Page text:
NUMMI shuts down for two weeks

December 8, 2008 6:40:19 PM PST
The assembly line at Fremont's NUMMI plant will be shut down for nearly two weeks over the next month. That's because there's a back-log of cars and trucks that haven't sold, but the temporary shut-down means some tough decisions for nearly 5,000 employees at the GM-Toyota joint venture.

"Whenever the line is idle and not moving, it's a bad feeling for our members," says Sergio Santos.

Santos is the UAW president of Local 2244 representing union workers at California's only major car plant. NUMMI produces over 400,000 Pontiac Vibes, Toyota Corollas and Tacoma trucks a year.

Toyota is now shutting the plant down for nine days in December and January because sales plunged 34 percent in November.

"The reason why these days are necessary is because right now there are a lot of inventory on the truck side and the passenger side," said Santos.

These UAW members have a no layoff clause in their contract. The company has promised union members there will not be layoffs unless severe economic conditions threaten the long term financial viability of the company. The company has promised its employees cuts will start at the top if layoffs do become necessary.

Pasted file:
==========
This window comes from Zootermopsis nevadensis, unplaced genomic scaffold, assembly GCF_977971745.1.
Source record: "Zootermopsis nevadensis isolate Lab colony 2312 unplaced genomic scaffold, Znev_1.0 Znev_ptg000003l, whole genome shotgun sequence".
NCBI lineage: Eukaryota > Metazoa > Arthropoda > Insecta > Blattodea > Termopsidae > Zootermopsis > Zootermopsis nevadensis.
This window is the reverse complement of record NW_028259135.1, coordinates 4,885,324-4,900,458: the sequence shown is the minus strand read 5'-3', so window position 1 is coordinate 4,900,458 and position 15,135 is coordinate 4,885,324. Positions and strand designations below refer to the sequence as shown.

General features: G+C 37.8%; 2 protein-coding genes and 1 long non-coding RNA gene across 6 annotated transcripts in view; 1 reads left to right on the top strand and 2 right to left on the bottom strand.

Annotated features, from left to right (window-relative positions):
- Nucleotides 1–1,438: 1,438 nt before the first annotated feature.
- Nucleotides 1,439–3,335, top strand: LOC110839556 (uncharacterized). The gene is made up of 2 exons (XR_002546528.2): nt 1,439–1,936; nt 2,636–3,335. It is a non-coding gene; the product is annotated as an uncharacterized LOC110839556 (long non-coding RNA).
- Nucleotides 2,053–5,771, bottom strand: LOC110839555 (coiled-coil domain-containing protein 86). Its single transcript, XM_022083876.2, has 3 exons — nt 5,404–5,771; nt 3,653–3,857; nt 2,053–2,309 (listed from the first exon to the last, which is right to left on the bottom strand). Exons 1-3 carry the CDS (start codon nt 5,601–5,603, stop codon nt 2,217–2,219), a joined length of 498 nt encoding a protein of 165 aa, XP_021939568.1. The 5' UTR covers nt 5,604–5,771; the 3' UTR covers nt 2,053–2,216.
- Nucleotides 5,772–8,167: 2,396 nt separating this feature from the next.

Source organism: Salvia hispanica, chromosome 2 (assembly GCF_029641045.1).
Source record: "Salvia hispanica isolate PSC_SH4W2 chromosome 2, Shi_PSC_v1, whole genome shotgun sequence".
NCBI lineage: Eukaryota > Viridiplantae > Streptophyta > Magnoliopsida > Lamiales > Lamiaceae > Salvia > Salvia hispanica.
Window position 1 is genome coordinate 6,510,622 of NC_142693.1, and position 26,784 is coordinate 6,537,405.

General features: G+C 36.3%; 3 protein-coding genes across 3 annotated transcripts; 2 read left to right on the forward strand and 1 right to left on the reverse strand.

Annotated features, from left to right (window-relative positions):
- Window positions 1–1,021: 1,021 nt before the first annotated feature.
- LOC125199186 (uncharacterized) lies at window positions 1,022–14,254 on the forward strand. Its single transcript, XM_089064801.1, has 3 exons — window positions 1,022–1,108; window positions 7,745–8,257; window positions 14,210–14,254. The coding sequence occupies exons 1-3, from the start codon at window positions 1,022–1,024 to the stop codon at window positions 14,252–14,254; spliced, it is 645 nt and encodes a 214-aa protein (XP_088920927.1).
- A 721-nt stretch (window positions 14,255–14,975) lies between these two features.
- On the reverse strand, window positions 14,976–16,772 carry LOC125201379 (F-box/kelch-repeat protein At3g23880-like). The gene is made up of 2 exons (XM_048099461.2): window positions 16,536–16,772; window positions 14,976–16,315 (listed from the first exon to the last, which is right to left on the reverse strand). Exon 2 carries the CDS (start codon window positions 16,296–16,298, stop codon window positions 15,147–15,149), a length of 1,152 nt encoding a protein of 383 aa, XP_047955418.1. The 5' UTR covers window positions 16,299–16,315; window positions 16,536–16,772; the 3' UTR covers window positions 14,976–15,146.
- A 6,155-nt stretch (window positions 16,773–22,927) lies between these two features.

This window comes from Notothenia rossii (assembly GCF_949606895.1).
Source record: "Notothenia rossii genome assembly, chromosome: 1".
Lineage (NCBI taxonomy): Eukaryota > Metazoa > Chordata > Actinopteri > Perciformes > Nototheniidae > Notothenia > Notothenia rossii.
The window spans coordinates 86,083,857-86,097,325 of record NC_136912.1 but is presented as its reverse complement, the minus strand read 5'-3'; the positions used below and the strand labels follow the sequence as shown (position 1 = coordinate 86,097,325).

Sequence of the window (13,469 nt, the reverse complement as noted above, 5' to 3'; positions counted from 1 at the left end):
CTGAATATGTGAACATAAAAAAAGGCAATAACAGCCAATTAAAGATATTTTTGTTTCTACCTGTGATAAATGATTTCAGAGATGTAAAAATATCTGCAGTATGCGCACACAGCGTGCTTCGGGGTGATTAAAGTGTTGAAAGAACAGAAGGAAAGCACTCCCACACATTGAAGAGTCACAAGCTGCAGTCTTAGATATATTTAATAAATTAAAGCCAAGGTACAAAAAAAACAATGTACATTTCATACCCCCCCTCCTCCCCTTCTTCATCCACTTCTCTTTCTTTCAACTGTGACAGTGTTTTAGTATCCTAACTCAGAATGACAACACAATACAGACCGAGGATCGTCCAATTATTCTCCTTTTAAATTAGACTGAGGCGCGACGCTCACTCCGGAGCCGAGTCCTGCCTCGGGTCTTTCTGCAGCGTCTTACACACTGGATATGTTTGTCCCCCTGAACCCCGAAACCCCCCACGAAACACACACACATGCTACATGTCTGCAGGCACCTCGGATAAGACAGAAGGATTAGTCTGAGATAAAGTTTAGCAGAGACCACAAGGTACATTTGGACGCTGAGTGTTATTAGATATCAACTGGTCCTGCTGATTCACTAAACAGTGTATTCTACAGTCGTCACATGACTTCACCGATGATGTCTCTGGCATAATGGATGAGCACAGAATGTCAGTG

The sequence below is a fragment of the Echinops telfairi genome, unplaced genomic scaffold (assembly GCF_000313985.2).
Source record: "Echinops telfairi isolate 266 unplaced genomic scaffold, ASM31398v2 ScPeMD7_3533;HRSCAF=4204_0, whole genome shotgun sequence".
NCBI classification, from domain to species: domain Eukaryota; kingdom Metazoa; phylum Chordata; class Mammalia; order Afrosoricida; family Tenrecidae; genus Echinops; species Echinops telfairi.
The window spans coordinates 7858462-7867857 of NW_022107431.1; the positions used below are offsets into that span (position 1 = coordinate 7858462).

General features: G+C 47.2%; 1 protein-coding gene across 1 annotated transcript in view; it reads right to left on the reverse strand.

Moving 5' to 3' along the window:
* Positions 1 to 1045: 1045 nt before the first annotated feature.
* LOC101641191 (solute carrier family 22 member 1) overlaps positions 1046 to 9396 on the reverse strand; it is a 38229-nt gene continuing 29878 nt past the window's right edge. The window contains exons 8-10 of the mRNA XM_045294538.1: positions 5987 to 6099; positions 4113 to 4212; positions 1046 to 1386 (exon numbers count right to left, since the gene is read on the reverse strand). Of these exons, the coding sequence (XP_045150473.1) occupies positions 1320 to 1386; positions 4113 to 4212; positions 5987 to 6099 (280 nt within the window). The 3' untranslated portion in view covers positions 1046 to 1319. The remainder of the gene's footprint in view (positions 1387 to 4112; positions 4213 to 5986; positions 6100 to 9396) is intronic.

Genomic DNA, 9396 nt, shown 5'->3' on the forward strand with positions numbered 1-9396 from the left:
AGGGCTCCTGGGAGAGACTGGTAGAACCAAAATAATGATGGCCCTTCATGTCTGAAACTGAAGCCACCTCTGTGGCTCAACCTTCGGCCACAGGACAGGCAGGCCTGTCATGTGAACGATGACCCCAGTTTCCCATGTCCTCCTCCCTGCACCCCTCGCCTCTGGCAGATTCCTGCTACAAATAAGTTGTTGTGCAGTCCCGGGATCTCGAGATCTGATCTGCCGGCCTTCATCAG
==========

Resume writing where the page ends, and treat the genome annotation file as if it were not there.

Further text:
"Including such measures as the reduction of the salaries of its officers and management," said Santos.

NUMMI management says it will watch the market and adjust the plant's production schedule accordingly. Officials say during the down time, "NUMMI will use the downturn as a time to focus on developing team members' skills and improving operations."

Union members will have three choices during the shutdown, take time off using their sick pay, vacation or just take the days off without pay.

GM partners with Toyota at the NUMMI Plant in Fremont. There are 4,800 jobs the UAW says will be lost if this bailout doesn't come through.

"It's going to affect local suppliers, retail business, advertising and research," says Santos.

San Jose State University's professor Lydia Ortega teaches industrial organization. She says the job market may have to take the hit because the auto industry in the U.S. is too far gone.

"It's on life support. So when do you want to pull the plug? At what price do you want to pull the plug?" says Ortega.


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